If white ataris, this counter-atari is a wonderful response.

After that, black can double atari.

White dies again.

So, in this case, this cut is a good tesuji.

The important thing is that connecting here is sente.

Let's have a look at our other problem.

White's moyo is quite big, and these two stones are dead now.

This hane is often played as an endgame move.

White will block here, right?

Can you see anything now?

If you've already found white's cutting points, where would you cut?

At this point, this cut is the answer.

These dead stones make it possible to cut there.

Since white had captured black's stones, she must save her cutting stones.

If white ataris here, black can double atari.

But this move is even better. Black can rescue the dead stones.

White can't connect here.

Because of that, connecting here is the only choice for white.

Then continuing with this move forms a great tesuji combination!

This move is aiming at this atari, then white can't save her two stones.

Can white cut here? No, she can't.

Inevitably, white has to extend and give up her stone.

This hane looks ordinary, but in this case, it's a powerful move.

Therefore, white shouldn't block here.

Instead, this empty triangle is better.

Don't forget these cutting tesuji!

Let's move on to other variations.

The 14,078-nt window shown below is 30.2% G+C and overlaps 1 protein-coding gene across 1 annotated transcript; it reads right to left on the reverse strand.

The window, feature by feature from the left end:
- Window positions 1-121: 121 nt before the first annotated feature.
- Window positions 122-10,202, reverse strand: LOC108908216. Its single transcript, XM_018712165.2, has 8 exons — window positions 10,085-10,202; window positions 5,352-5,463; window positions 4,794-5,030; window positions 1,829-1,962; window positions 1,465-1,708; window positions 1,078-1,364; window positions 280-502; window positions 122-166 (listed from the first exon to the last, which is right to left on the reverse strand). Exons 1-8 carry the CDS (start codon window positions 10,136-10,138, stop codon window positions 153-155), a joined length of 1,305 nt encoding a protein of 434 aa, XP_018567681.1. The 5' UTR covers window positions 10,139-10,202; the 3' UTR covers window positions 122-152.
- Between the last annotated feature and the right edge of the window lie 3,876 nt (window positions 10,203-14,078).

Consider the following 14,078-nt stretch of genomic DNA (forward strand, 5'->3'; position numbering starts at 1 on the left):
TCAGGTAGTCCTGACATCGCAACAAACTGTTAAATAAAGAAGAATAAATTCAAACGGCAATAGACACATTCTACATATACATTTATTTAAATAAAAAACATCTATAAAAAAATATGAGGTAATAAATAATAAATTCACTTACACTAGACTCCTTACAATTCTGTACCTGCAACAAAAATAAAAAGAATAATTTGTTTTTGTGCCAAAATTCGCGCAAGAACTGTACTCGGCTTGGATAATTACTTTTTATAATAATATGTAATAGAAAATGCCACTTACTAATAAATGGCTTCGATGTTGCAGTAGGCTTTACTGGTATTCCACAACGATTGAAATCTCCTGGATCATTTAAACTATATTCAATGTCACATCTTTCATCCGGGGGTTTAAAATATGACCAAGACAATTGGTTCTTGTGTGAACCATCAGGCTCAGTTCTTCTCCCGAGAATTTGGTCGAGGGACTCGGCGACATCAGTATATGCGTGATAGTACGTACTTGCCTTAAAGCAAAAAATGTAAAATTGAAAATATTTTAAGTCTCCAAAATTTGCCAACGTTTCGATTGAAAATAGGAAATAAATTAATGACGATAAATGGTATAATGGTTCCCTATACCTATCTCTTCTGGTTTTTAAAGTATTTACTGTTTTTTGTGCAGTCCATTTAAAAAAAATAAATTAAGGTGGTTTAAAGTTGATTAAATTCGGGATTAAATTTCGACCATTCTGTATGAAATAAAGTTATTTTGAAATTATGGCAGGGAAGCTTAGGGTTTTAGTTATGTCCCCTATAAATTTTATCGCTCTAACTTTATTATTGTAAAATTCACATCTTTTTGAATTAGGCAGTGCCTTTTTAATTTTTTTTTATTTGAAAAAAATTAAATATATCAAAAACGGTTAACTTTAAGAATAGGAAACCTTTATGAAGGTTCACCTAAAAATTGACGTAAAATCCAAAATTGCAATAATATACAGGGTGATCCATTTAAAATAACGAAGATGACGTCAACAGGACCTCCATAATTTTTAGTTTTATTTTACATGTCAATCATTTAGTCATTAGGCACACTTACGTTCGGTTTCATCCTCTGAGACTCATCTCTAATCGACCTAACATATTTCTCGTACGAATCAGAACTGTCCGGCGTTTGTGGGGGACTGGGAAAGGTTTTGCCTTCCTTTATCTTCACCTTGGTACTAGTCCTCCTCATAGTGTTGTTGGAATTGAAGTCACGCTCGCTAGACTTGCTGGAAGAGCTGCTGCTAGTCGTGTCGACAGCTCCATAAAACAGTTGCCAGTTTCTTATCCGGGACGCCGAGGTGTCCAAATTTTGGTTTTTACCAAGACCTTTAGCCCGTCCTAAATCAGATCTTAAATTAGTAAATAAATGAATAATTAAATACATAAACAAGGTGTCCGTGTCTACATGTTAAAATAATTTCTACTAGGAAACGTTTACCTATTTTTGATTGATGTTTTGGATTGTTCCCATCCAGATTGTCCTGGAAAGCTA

They're different to the previous problems.

Since I helped you earlier, I won't tell you anything this time.

In actual games, you won't get any hints.

You have to look into white's position and find a tesuji.

Let's look at the bottom right. Can you feel something inside white's area?

Take your time until you find the tesuji.

If you can see it at a glance, you're talented at reading.

It seems like white's all connected.

But if you find the vital point, you can create trouble for white.

Have you found the answer?

In this case, cutting here is tesuji.

Since white's four stones are very big, white will want to atari here.

Then there's another vital point?

After this cut, you need to read another move.

Did you read up to here?

This combination is great indeed.

If white captures this stone, black ataris.

White has to connect. But how about this situation?

White is now separated.